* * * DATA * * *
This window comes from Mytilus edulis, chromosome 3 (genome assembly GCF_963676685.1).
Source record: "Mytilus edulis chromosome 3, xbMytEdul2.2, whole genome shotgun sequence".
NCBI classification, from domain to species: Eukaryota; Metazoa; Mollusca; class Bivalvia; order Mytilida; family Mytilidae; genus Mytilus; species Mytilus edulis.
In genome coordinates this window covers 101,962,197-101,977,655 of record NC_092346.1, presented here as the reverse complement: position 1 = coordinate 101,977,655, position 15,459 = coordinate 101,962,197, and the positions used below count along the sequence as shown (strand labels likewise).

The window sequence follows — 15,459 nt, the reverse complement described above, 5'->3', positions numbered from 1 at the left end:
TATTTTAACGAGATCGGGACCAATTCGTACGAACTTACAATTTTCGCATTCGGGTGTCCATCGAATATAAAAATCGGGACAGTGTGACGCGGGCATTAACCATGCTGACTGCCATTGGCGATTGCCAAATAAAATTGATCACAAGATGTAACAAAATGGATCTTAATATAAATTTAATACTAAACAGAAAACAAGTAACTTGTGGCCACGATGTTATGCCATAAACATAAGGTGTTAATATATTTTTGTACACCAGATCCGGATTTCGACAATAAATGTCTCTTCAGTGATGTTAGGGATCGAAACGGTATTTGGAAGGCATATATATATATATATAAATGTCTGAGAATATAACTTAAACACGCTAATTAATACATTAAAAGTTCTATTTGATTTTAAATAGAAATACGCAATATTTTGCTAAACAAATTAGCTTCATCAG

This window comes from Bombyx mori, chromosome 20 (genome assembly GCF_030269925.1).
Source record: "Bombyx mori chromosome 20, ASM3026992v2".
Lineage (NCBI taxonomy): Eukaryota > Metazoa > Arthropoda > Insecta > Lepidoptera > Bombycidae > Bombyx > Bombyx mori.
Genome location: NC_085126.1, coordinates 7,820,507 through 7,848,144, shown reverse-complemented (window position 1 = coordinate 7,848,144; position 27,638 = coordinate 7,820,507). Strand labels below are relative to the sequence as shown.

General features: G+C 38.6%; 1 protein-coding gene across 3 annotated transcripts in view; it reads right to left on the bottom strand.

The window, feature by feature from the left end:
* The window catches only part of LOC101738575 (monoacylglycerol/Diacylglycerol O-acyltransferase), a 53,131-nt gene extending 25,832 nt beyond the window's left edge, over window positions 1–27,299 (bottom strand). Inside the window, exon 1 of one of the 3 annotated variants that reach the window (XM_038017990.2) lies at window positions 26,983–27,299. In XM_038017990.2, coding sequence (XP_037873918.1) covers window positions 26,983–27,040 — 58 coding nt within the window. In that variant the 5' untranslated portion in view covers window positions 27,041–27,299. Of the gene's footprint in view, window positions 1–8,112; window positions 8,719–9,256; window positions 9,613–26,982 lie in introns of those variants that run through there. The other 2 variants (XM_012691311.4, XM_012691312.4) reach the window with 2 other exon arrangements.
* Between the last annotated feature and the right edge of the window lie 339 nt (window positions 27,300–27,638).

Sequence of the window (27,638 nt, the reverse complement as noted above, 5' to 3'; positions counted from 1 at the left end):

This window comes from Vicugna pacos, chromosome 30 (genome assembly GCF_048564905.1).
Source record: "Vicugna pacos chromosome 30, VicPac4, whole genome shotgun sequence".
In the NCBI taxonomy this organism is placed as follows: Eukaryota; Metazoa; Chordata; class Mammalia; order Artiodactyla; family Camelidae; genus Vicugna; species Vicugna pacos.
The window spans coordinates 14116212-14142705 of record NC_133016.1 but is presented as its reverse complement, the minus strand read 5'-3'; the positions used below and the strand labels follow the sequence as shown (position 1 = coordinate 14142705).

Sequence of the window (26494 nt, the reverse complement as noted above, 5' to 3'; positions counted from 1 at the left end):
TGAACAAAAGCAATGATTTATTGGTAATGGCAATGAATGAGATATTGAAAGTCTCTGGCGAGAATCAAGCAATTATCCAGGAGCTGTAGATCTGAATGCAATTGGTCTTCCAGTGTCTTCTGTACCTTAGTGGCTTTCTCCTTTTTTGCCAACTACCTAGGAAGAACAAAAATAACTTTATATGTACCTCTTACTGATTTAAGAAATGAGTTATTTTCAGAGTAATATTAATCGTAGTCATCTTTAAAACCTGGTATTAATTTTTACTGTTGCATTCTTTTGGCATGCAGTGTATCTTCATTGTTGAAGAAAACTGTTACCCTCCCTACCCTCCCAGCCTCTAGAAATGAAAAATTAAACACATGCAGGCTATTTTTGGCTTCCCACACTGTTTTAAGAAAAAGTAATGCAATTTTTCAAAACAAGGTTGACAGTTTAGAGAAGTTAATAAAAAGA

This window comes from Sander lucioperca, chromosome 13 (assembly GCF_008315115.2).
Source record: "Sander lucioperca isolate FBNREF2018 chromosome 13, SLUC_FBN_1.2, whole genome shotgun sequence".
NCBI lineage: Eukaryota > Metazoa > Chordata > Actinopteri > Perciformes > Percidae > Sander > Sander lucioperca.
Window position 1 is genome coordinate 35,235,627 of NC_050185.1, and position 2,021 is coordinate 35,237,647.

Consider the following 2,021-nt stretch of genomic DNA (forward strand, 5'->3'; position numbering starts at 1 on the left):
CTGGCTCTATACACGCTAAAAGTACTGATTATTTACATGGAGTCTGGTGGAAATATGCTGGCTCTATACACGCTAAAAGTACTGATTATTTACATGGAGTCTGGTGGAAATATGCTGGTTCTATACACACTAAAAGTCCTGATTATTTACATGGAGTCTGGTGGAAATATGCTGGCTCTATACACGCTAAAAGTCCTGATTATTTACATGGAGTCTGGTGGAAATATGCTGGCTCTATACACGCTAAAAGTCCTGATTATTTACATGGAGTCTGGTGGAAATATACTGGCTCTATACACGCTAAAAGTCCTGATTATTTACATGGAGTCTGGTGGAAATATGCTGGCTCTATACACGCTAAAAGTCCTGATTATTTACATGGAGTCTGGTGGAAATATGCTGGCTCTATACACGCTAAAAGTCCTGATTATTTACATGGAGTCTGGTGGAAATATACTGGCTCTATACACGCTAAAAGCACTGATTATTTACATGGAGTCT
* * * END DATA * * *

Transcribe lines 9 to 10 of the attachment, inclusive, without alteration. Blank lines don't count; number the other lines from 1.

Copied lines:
Lineage (NCBI taxonomy): Eukaryota > Metazoa > Arthropoda > Insecta > Lepidoptera > Bombycidae > Bombyx > Bombyx mori.
Genome location: NC_085126.1, coordinates 7,820,507 through 7,848,144, shown reverse-complemented (window position 1 = coordinate 7,848,144; position 27,638 = coordinate 7,820,507). Strand labels below are relative to the sequence as shown.